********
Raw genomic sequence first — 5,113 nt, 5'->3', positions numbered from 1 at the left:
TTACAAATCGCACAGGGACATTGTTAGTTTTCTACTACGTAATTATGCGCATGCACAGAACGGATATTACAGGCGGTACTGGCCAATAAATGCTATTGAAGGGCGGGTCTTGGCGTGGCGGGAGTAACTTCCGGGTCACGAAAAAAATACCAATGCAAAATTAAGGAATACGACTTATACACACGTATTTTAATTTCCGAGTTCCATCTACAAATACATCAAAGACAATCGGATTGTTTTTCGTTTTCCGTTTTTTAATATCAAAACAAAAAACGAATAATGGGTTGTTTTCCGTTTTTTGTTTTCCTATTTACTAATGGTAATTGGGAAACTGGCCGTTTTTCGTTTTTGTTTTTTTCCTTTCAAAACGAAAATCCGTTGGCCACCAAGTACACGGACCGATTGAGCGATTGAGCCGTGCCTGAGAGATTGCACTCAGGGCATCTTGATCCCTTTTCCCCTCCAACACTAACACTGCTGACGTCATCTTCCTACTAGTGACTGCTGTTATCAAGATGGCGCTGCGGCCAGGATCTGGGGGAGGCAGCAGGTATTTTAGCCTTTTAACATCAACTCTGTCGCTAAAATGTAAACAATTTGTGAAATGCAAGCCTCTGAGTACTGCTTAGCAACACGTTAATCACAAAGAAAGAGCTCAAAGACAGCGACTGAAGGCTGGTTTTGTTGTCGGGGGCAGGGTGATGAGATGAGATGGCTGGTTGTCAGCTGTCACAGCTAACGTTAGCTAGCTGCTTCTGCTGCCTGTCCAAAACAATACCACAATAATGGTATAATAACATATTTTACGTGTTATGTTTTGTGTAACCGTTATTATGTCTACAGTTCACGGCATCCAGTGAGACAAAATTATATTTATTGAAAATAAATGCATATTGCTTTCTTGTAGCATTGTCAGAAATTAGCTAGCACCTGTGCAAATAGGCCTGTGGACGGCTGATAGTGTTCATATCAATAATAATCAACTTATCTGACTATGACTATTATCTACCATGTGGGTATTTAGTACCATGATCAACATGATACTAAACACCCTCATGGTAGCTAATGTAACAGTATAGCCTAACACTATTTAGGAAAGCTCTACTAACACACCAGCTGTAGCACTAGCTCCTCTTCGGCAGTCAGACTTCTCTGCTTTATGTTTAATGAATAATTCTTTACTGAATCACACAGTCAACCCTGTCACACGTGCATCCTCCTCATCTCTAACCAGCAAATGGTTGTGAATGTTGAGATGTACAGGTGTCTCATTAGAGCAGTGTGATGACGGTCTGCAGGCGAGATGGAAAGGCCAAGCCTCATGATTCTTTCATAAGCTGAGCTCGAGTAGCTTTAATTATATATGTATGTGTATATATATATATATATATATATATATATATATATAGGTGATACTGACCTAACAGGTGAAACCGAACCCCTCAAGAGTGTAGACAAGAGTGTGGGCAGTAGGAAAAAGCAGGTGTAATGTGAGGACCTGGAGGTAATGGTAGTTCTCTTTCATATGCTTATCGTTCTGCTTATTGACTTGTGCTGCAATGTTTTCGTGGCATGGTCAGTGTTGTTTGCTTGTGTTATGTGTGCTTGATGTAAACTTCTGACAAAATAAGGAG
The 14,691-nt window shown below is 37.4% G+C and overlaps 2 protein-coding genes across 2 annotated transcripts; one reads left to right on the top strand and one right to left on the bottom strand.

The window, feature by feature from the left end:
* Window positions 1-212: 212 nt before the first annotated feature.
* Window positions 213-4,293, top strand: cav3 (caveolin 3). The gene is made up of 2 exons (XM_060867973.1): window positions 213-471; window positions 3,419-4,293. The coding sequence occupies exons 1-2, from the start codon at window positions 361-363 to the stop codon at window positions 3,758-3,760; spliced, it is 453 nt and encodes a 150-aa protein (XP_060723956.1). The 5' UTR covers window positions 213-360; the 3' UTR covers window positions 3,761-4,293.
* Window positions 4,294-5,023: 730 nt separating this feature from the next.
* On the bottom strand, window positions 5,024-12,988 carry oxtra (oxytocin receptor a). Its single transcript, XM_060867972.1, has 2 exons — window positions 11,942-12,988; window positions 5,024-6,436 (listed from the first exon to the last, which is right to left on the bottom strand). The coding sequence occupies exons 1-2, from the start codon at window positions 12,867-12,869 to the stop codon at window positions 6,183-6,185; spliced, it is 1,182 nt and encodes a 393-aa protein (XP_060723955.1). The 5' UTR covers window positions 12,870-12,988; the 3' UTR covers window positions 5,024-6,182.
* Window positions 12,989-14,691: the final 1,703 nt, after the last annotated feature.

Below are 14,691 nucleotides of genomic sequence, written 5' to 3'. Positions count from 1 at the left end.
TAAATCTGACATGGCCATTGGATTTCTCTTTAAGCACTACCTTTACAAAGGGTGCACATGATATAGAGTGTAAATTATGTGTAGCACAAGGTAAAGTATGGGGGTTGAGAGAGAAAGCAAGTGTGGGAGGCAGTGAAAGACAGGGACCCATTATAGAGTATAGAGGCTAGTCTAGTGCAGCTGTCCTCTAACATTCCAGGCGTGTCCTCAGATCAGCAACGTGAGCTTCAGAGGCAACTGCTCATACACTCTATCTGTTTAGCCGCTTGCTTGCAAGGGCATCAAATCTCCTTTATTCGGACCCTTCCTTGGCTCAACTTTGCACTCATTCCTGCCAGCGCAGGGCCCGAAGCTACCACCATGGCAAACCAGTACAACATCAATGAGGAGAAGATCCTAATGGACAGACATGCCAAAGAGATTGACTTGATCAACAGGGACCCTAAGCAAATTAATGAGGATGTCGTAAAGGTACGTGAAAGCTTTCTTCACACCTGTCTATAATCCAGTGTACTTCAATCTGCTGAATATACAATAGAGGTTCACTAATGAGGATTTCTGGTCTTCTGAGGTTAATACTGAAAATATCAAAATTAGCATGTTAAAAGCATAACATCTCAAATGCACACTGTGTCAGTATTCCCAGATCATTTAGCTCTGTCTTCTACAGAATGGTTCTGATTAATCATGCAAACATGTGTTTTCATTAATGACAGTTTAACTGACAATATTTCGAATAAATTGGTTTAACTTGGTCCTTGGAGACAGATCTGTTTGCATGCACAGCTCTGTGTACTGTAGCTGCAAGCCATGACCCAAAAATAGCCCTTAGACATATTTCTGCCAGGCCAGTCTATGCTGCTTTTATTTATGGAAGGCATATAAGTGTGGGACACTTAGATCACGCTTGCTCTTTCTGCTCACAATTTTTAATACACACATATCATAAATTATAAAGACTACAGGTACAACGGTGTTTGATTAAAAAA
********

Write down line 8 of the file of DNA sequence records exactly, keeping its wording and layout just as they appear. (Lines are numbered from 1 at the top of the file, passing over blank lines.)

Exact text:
* On the bottom strand, window positions 5,024-12,988 carry oxtra (oxytocin receptor a). Its single transcript, XM_060867972.1, has 2 exons — window positions 11,942-12,988; window positions 5,024-6,436 (listed from the first exon to the last, which is right to left on the bottom strand). The coding sequence occupies exons 1-2, from the start codon at window positions 12,867-12,869 to the stop codon at window positions 6,183-6,185; spliced, it is 1,182 nt and encodes a 393-aa protein (XP_060723955.1). The 5' UTR covers window positions 12,870-12,988; the 3' UTR covers window positions 5,024-6,182.